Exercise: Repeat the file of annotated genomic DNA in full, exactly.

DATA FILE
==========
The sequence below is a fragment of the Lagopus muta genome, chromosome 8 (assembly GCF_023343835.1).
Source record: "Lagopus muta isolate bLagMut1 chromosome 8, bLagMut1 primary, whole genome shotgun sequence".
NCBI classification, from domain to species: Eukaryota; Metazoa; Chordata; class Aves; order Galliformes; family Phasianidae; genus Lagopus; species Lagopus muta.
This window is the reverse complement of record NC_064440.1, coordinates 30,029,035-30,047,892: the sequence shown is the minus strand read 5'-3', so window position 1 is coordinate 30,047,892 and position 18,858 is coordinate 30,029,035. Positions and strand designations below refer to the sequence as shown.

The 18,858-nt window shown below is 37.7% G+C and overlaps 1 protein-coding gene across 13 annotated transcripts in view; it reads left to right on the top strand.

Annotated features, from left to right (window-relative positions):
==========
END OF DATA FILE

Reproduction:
The sequence below is a fragment of the Lagopus muta genome, chromosome 8 (assembly GCF_023343835.1).
Source record: "Lagopus muta isolate bLagMut1 chromosome 8, bLagMut1 primary, whole genome shotgun sequence".
NCBI classification, from domain to species: Eukaryota; Metazoa; Chordata; class Aves; order Galliformes; family Phasianidae; genus Lagopus; species Lagopus muta.
This window is the reverse complement of record NC_064440.1, coordinates 30,029,035-30,047,892: the sequence shown is the minus strand read 5'-3', so window position 1 is coordinate 30,047,892 and position 18,858 is coordinate 30,029,035. Positions and strand designations below refer to the sequence as shown.

The 18,858-nt window shown below is 37.7% G+C and overlaps 1 protein-coding gene across 13 annotated transcripts in view; it reads left to right on the top strand.

Annotated features, from left to right (window-relative positions):